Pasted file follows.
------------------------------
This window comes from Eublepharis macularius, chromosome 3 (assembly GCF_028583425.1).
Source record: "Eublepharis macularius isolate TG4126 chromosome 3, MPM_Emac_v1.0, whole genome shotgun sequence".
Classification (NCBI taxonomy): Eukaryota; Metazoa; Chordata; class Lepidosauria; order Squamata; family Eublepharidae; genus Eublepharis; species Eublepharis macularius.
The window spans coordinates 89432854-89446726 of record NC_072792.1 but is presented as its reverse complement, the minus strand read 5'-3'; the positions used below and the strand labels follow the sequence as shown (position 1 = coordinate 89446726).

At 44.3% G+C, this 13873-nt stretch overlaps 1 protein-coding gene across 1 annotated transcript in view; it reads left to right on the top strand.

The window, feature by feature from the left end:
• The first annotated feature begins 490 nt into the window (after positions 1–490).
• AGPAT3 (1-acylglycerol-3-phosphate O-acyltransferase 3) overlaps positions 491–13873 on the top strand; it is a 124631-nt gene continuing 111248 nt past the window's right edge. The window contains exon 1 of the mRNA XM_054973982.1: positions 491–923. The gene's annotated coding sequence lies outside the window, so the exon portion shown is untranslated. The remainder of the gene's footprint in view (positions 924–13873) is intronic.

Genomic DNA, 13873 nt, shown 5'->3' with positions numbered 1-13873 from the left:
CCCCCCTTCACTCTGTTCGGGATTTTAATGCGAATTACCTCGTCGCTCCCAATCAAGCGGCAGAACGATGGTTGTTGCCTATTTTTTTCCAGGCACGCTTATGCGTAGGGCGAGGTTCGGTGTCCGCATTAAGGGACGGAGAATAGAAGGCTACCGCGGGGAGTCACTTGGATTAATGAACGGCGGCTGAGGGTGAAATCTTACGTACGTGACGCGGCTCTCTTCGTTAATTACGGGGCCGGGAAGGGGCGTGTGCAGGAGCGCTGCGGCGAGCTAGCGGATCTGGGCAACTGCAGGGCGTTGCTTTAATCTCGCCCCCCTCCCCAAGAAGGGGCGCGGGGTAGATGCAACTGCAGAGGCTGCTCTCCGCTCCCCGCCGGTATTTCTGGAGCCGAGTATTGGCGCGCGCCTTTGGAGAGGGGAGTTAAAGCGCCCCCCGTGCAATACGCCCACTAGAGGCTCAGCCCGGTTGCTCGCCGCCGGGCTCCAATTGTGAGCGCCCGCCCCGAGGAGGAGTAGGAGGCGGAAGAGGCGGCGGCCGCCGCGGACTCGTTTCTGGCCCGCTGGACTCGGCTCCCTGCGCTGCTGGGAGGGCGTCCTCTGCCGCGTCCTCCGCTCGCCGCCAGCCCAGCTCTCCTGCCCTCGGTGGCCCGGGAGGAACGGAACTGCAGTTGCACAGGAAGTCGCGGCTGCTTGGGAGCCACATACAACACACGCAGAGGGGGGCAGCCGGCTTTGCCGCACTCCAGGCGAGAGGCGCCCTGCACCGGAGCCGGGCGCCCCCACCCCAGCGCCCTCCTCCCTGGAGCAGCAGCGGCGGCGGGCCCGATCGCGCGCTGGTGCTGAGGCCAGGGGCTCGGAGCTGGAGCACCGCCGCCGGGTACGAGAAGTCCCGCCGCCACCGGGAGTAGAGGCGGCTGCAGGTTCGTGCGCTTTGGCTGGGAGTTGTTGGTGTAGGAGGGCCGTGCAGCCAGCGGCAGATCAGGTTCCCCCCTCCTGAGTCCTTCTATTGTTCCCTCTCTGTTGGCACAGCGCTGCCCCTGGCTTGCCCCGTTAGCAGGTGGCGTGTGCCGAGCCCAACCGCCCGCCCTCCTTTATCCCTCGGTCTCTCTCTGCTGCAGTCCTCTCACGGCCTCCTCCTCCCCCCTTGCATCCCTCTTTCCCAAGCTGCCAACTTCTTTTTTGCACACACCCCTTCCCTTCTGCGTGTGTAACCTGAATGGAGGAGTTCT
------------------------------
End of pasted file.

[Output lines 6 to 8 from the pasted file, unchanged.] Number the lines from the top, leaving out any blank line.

The window, feature by feature from the left end:
• The first annotated feature begins 490 nt into the window (after positions 1–490).
• AGPAT3 (1-acylglycerol-3-phosphate O-acyltransferase 3) overlaps positions 491–13873 on the top strand; it is a 124631-nt gene continuing 111248 nt past the window's right edge. The window contains exon 1 of the mRNA XM_054973982.1: positions 491–923. The gene's annotated coding sequence lies outside the window, so the exon portion shown is untranslated. The remainder of the gene's footprint in view (positions 924–13873) is intronic.